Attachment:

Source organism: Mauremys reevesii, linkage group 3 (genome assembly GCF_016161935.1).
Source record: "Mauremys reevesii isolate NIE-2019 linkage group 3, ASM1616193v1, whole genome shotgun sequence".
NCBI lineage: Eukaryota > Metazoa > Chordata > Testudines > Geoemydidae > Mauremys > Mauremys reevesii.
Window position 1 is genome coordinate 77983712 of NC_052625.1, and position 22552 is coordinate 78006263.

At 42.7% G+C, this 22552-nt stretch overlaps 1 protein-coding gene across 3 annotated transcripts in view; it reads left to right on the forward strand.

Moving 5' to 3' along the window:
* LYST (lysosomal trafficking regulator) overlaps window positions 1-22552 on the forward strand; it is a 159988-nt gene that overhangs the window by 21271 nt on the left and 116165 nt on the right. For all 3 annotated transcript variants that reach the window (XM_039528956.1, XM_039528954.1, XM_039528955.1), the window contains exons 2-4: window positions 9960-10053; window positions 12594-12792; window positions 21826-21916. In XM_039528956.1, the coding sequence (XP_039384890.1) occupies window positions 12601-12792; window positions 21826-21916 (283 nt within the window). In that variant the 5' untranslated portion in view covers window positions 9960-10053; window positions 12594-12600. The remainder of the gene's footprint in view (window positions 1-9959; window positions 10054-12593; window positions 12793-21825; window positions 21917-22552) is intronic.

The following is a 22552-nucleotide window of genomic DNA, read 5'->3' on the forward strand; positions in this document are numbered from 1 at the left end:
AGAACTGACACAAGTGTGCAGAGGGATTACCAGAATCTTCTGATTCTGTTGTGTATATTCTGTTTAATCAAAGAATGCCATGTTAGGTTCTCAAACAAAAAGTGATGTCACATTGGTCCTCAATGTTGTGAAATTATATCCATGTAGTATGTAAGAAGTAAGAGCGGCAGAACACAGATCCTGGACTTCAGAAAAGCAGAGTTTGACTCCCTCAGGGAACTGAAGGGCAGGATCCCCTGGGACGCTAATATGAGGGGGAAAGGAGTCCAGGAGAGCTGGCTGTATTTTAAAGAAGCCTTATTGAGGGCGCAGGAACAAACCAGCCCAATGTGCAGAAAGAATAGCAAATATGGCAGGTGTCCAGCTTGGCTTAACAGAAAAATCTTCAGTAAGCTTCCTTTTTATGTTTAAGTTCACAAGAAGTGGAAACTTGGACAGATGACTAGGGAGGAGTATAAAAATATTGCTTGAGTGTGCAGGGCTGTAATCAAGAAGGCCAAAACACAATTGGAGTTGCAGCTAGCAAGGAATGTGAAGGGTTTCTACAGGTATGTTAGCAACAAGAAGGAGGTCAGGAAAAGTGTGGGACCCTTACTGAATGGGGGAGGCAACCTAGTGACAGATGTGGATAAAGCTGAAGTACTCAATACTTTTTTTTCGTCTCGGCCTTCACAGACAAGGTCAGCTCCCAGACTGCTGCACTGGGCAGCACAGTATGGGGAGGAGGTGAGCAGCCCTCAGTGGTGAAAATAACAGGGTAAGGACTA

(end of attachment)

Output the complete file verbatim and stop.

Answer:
Source organism: Mauremys reevesii, linkage group 3 (genome assembly GCF_016161935.1).
Source record: "Mauremys reevesii isolate NIE-2019 linkage group 3, ASM1616193v1, whole genome shotgun sequence".
NCBI lineage: Eukaryota > Metazoa > Chordata > Testudines > Geoemydidae > Mauremys > Mauremys reevesii.
Window position 1 is genome coordinate 77983712 of NC_052625.1, and position 22552 is coordinate 78006263.

At 42.7% G+C, this 22552-nt stretch overlaps 1 protein-coding gene across 3 annotated transcripts in view; it reads left to right on the forward strand.

Moving 5' to 3' along the window:
* LYST (lysosomal trafficking regulator) overlaps window positions 1-22552 on the forward strand; it is a 159988-nt gene that overhangs the window by 21271 nt on the left and 116165 nt on the right. For all 3 annotated transcript variants that reach the window (XM_039528956.1, XM_039528954.1, XM_039528955.1), the window contains exons 2-4: window positions 9960-10053; window positions 12594-12792; window positions 21826-21916. In XM_039528956.1, the coding sequence (XP_039384890.1) occupies window positions 12601-12792; window positions 21826-21916 (283 nt within the window). In that variant the 5' untranslated portion in view covers window positions 9960-10053; window positions 12594-12600. The remainder of the gene's footprint in view (window positions 1-9959; window positions 10054-12593; window positions 12793-21825; window positions 21917-22552) is intronic.

The following is a 22552-nucleotide window of genomic DNA, read 5'->3' on the forward strand; positions in this document are numbered from 1 at the left end:
AGAACTGACACAAGTGTGCAGAGGGATTACCAGAATCTTCTGATTCTGTTGTGTATATTCTGTTTAATCAAAGAATGCCATGTTAGGTTCTCAAACAAAAAGTGATGTCACATTGGTCCTCAATGTTGTGAAATTATATCCATGTAGTATGTAAGAAGTAAGAGCGGCAGAACACAGATCCTGGACTTCAGAAAAGCAGAGTTTGACTCCCTCAGGGAACTGAAGGGCAGGATCCCCTGGGACGCTAATATGAGGGGGAAAGGAGTCCAGGAGAGCTGGCTGTATTTTAAAGAAGCCTTATTGAGGGCGCAGGAACAAACCAGCCCAATGTGCAGAAAGAATAGCAAATATGGCAGGTGTCCAGCTTGGCTTAACAGAAAAATCTTCAGTAAGCTTCCTTTTTATGTTTAAGTTCACAAGAAGTGGAAACTTGGACAGATGACTAGGGAGGAGTATAAAAATATTGCTTGAGTGTGCAGGGCTGTAATCAAGAAGGCCAAAACACAATTGGAGTTGCAGCTAGCAAGGAATGTGAAGGGTTTCTACAGGTATGTTAGCAACAAGAAGGAGGTCAGGAAAAGTGTGGGACCCTTACTGAATGGGGGAGGCAACCTAGTGACAGATGTGGATAAAGCTGAAGTACTCAATACTTTTTTTTCGTCTCGGCCTTCACAGACAAGGTCAGCTCCCAGACTGCTGCACTGGGCAGCACAGTATGGGGAGGAGGTGAGCAGCCCTCAGTGGTGAAAATAACAGGGTAAGGACTA